As the big blown up photos grace the walls and capture attention, there's hundreds more packed into albums showing old Salford streets, shops and characters, plus footage of people's memories on a tv. For the purists there's an exhibition of old cameras. And next to the Lifetimes Project archive den old photos have been mounted for a caption competition…

Those who have curated this exhibition have put some real thought, if not love, into it. And Life Through The Lens deserves to be visited by everyone in Salford.

Life Through The Lens: Snapshots of Salford's Past
Salford Museum and Art Gallery
Peel Park, Crescent, Salford M5 4WU
Phone 778 0800
www.salford.gov.uk/salfordmuseum
Open: Mon – Fri 10am-4:45pm
           Sat – Sun 1-5pm

The exhibition is on for at least six months from March 2010


Easter Holidays for Kids –
Tues 6th April: Copy Cats – create a version of your fave photo from the exhibition (11am-12pm; 1:30-2:30pm & 2:30-3:30pm). £1 charge per kid

Thurs 8th & 15th April: Photo Collages – make a laminated collage from photos on display (11am-12; 1:30-2:30pm & 2:30-3:30pm). £1 charge per kid

All ages: Free Sessions on Wed 31st March, Wed 28th April and Wed 26th May 2:30pm – Choose your fave photos from the exhibition and discuss in a session (Free but must book in advance – phone 778 0821)

 

Graham Moore wrote
at 16:13:36 on 19 March 2018
I am acting on behalf of an American, whose mother was born in 1 Robertson Street, Salford in 1922. What can anyone tell me about it? John Virgo came from Number 3, would that have been next door and he makes mention in his book of living next door to a corner shop, might that have been it? The fanily would have left there probably sometime in the 1930s probably
 
stephen brown wrote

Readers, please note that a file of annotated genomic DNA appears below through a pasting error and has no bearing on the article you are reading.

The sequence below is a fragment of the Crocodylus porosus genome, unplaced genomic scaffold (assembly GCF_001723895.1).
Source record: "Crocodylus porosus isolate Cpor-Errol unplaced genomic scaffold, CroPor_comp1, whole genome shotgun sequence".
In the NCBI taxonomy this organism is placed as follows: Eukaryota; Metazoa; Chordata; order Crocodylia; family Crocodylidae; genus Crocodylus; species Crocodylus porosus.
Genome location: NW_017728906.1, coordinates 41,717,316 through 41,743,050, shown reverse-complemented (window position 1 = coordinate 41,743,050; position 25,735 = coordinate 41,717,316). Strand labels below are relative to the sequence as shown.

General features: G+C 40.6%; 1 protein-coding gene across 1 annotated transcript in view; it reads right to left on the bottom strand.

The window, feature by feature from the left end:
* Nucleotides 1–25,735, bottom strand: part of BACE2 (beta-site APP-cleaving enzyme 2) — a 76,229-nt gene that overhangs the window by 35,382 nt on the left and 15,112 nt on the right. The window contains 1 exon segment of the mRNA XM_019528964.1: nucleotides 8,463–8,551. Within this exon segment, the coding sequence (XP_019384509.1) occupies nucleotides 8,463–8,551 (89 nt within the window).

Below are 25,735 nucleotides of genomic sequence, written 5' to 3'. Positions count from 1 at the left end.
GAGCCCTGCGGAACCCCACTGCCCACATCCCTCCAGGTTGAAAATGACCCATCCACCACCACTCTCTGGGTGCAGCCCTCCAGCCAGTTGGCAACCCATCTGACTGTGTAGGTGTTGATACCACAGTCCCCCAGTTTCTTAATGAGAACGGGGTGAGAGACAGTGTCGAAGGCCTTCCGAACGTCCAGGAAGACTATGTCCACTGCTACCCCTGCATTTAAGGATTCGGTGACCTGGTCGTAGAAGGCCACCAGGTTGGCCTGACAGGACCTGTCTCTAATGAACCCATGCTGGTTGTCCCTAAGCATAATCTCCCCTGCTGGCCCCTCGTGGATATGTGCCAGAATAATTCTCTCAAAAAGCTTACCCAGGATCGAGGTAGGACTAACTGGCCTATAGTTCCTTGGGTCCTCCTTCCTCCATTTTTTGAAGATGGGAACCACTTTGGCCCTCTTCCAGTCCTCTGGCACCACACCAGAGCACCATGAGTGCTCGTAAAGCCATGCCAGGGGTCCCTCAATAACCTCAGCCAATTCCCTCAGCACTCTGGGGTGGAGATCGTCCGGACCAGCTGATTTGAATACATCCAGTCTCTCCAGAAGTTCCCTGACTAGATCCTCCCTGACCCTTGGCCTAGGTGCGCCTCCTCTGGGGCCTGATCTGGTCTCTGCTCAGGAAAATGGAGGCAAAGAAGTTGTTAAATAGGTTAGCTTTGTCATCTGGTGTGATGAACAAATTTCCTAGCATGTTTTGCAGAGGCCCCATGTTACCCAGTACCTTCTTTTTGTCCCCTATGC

at 13:54:35 on 06 April 2011
i was born in salford in 1959 i went to mount carmels and sacred heart and st lawrence rc high i left in 1974 to get maread sadly my wife pastaway in 1999 i still miss salford if aney one nos me please get tuch stephen brown
 
ste parkin wrote
at 06:31:08 on 17 September 2010
Why has Salford council been determined to wipe The original Salford' off the map.
 
jue2010 wrote
at 06:46:07 on 26 July 2010
I lived on the corner of Robertson Street and the Pickford Bros were my Brothers, who wants to know coz I recognise alot of u too.
 
howsu wrote
at 09:21:51 on 02 July 2010
This is great, the person that wrote the first comment whats ur real name, because i lived on the corner of Robertson Street and recognise alot of u in this pic, do u remember the pickford brothers on the corner, get back to me plse
 
haveuheardowt wrote
at 22:06:20 on 08 March 2010
I can't believe it, I'm in the main photo, it's of Robertson street which was off montford street during the Queens silver jubilee. Everyone got involved painting the kerb stones red, white and blue, there was a big street party and everyone brought there chairs and tables out. Snookers John Virgo lived at the other end of the street near Eccles new Road end, his mother, Violet i think her name was, sill lived there until the area was demolished.
 
Albert Spiby wrote
at 19:01:04 on 08 March 2010
That looks really great, I'll take my Mam along.